Anyway, I think you're onto something! Internationalizing^ food does seem to go hand-in-hand with more ingredients and complexity. Maybe this is like how very knowledgeable people can give simpler answers, really well designed products have fewer features. The "didn't have time to write a short letter" effect, for cuisine.

I think it's harder to mess things up with more ingredients. Add enough ingredients and you just end up with the statistical average "food." You're international versions of onigiri, tacos, burritos and pizza are remarkably similar to one another. The originals are more distinct.

*rockostrich blames commercialization which makes sense too. It's hard to pick that apart from Internationalisation though, since the two are so intertwined.

^delicious


> really well designed products have fewer features.

Well-designed products have more effective features, because they allow users to add features.

But that's probably too far afield for the people here.


I find original tacos and burritos available in the states often on the same menu where they are available in other manners. Maybe it's a regional thing, places where there is a large Hispanic community?

When you take the food out of it's original context I think there's a freedom to experiment because there are fewer expectations.

Also, Americans do this with everything, especially our own food. Like the recent proliferation of hamburger joints that do all manner of things to the burger, stretching its very definition.


>Also, Americans do this with everything

A lot of Indian restaurants and street food vendors do it too, ha ha. E.g. Gobi Manchurian (a cauliflower version of Chicken Manchurian) is a real dish you can get in "Chinese" restaurants, or rather restaurants serving (Indianized) Chinese food in India. And Chinese Bhel (a made-up "Chinese" version of the Indian snack bhelpuri [1] - a sort of reverse adaptation, is found at street food vendor's carts or stands).

[1] https://en.wikipedia.org/wiki/Bhelpuri


The picture of an original burrito looks more like a quesadilla. Quesadillas in the U.S., even at Taco Bell, are still similar to the Mexican quesadilla. In California you can also get quesadillas stuffed with meats and vegetables, and they're definitely _not_ considered burritos even though you're most likely to find such an item at a burrito shop.

I think the burrito is a Mexican-American invention. A few restaurants in the San Francisco Mission District claim to be the inventor. There are obvious similarities to traditional Mexican food, but it's not derivative of anything in particular. When I stayed in Guadalajara I had something called a burrito at a festival, but like the "burrito" I had in Ecuador it seemed like a really bad imitation of the American food item. Indeed, I found no actual authentic Mexican food in Ecuador whatsoever, so it was telling to me that the burritos I had in both Mexico and Ecuador were nearly identical and also both horrible--basically knock-offs of American microwave burritos.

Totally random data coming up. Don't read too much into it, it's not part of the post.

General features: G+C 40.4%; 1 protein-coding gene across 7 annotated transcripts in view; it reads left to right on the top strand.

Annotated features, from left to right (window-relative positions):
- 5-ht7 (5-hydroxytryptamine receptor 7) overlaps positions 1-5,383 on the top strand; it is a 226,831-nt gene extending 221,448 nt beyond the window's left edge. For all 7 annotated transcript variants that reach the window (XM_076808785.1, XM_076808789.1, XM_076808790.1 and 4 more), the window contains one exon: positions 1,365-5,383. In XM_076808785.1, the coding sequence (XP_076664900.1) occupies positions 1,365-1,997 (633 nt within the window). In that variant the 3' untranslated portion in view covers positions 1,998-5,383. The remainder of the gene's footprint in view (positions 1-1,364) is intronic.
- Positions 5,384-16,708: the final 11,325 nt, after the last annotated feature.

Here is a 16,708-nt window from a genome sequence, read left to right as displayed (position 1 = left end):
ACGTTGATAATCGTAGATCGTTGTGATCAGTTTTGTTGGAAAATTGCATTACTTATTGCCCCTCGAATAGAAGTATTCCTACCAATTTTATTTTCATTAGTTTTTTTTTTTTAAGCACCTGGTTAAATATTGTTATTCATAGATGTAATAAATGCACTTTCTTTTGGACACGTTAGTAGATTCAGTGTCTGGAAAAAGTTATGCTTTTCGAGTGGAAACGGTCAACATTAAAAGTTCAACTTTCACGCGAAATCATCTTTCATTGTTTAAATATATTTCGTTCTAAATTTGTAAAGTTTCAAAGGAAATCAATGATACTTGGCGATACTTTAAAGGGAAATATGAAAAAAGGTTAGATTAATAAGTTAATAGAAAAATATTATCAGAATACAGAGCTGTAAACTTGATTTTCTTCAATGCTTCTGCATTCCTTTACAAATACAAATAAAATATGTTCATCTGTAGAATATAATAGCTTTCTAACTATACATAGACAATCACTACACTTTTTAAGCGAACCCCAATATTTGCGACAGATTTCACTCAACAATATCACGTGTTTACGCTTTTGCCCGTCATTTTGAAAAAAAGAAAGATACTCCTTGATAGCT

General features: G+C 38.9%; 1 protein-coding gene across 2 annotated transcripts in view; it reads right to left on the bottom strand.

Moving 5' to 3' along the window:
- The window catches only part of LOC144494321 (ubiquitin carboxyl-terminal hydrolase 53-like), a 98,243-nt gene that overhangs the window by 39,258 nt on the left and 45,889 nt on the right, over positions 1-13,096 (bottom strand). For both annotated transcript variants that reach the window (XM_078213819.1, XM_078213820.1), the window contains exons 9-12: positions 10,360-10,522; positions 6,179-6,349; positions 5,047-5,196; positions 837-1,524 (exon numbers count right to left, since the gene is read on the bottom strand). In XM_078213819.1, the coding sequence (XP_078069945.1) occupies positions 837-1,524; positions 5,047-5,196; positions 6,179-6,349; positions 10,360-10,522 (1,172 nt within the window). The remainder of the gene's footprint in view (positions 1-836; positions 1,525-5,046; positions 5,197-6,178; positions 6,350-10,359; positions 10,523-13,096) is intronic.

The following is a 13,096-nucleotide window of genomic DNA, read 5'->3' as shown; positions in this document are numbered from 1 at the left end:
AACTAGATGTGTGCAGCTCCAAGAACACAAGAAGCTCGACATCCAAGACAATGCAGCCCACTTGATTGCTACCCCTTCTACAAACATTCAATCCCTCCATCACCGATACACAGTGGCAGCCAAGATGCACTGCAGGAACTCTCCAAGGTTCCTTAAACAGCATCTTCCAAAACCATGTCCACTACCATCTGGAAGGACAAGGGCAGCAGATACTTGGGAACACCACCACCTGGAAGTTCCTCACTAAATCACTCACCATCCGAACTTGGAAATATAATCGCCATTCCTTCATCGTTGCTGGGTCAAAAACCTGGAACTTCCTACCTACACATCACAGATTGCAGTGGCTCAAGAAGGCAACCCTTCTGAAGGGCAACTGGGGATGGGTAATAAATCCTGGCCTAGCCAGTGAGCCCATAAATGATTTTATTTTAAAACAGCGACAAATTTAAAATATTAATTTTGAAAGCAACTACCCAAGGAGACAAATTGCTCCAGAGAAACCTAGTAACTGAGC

The "typical" American taco is probably meat, lettuce and cheese in a U shell. Sour cream and extra vegetables is "deluxe" or whatever.

I guess most grocers devote more shelf space to uncooked tortillas these days than to the shells though.


This is definitely the case with "Chinese food" in different countries. Its interesting to see how it has evolved though:

* In the US, its more sweet and spicy stuff, like Orange chicken, General Tso chicken and such

* In India, there are incredibly spicy variations of all kinds of Chinese food e.g. Chicken Manchurian, Chicken Lollypop etc.

So I agree; chefs and cooks probably add their own spin on foreign foods to make it more palatable to their clients.


I remember hearing somewhere that the US had a large influx of Chinese immigrants earlier than the UK, so the Chinese food in the UK is a more modern Chinese cuisine compared to the US.

I suspect this happens because what makes the original dish special is the delicate balance of local ingredients, expert skills, and local taste which evolved together over centuries. Take the dish to a new context, with different quality of ingredients and less skilled cooks, and you lose that balance. You then have to compensate by piling on other flavors – ideally popular local ones – to make the dish interesting again.

So your thesis is that experts are local, then the dish moves non-local, where there aren’t any experts, so they just pile on local ingredients to make up for it?

This comes across as kind of a silly view.


How can folk dishes require "expert skills" if everyone makes them?

Could be because the locals making them are experts, having made them for centuries - not the same people living for centuries, obviously, but the skills transferred from parents to children over many generations, and refined as years go by, etc.